IR: I would say, for Nicaragua, for most of the producers, it’s a lifestyle. It’s something that our people are doing for a lifetime. Once you are born on a farm, once you grow up enough in a coffee farmer family, then that’s something that you will do for life. That’s something that will become the only way of income for the farm. A way of living living, that produce is paying for the whole life of the family. So something that is really unique for Nicaraguan coffee is that all of the processes and production is done by family members. 92% of the producers in Nicaragua are small producers. So they are normally doing all of the process with their family. That’s something that’s important.
    SCG: Sure, that’s really interesting and I imagine that leads to a respect for all parts of the process that maybe you wouldn’t see in a factory farming setting. That’s definitely unique.
    IR: Yea, it’s something that’s important to the whole family. Even the kids are assisting with the harvest, and they’re taking care of the quality there. Doing sorting to add quality to it. They get involved with the process.
    SCG: So something we talked about that ties into all of this a little earlier that ties into all of this is that the current socio-political climate in Nicaragua is kind of tumultuous and in flux. I think that many people here and in most parts of the Western world don’t have a great understanding of what that really means, especially how it affects the coffee trade. Do you have any thoughts on that particularly?
    IR: We had some difficulties when the situation started in April. It turned very difficult to do some shipping of coffee in some parts of Nicaragua, but in terms of the coffee producing areas, they were not affected. The producers continue taking care of the farms, continue working, and this year we are preparing all of the receiving centers to receive that coffee. So what we hope to do during this political crisis is support the farmers. We cannot say “hey I’m not buying your coffee because this is going on in Nicaragua” or “I’m not financing your coffee because this is going on in Nicaragua.” We have to support our members because if they receive the services that they require, they stay in the farm, they keep producing, and that’s the only way that we can say “we are here to support our members.” So we provide them with loans, even during the crisis, we are financing right now, we are opening our business to new members, and getting ready for shipping and sales. I know many importers and roasters are worried about whether this coffee will get out of Nicaragua, but the coffee needs to get out of Nicaragua anyway. We don’t have any reason to have the coffee sit there.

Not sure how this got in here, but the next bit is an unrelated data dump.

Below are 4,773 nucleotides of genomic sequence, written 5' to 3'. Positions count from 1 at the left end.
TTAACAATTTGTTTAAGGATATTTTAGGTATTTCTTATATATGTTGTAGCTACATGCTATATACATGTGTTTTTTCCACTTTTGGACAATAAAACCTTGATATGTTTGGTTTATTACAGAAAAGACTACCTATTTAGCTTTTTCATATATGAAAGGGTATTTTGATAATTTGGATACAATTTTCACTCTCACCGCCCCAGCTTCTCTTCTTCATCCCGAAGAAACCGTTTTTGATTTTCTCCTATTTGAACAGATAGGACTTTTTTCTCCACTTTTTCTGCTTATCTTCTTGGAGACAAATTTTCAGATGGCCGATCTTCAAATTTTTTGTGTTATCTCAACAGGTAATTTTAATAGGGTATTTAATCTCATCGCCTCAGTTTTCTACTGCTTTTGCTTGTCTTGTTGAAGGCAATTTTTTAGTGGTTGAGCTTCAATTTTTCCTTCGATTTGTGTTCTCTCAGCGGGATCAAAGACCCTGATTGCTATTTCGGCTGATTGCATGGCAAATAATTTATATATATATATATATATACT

SCG: Right, and I think it speaks to, regardless of the political climate, these are still families working these farms.
    IR: and this is the Rural areas, most of the crisis is happening in the big cities. The big cities and urban places. But the Rural areas are working. Everybody needs to produce coffee there.
    SCG: It’s very interesting, and we’re very privileged to be able to ask you directly about things like that. Because that’s something that’s hard for us to get an accurate picture of a lot of the time with the wild news cycles that we see here. It’s hard to get reliable information about this. Do you think political challenges aside, more broadly, and maybe even historically, what do you think the biggest challenge is for growing coffee in the region specifically?
    IR: Many people may thins politics is the biggest issue or challenge, but I think it’s prices. That’s the biggest challenge right now. Not the political crisis. As you’ve you seen in recent years, prices have been lower. For a producer, it takes more money to produce enough coffee. So it gets really difficult to negotiate prices when the prices are down, as they are right now. It’s a difficult time for the producers because they ask if the coffee prices are how they are, how are we going to keep producing? How are we going to invest in the farm? How are we going to pay our workers to pick the coffee? How are we going to move that coffee from farms to the receiving centers? How can we continue the process? For small farmers it’s really difficult to think “we have been working on this farm for many years, this is the only way we have money to invest in the farm, and now I’m selling my coffee for less than it costs to produce.” So that’s a big challenge right now in Nicaragua and the region. It’s hard.
    SCG: I think that speaks to the value and importance of organizations like yours too. In terms of building those alliances and trying to help provide answers for those farmers because without that help it might be even harder.
    IR: Yes, but I’m also not just talking about the 4,800 members that we have. In Nicaragua we have 42,000 coffee producers. What about the rest? What about the coffee farmers who are not part of a cooperative like Aldea Global and have to sell coffee locally? It’s difficult for them.
    SCG: That’s a definite challenge. You’d hope, as the political environment improves, that perhaps you’d see prices improve as well. Ee appreciate your time so much, did you have any other thoughts that you wanted to share?
    IR: Well something that I always encourage people in the industry to do is, if you have the chance to talk to people about coffee, it’s good for you to come and visit us someday in your life. That’s the only way you can get the real, real information from the farmers on how coffee is produced. On all the effort it takes to produce a single bean. Did you know, coffee is hand picked? Did you know coffee is hand dried?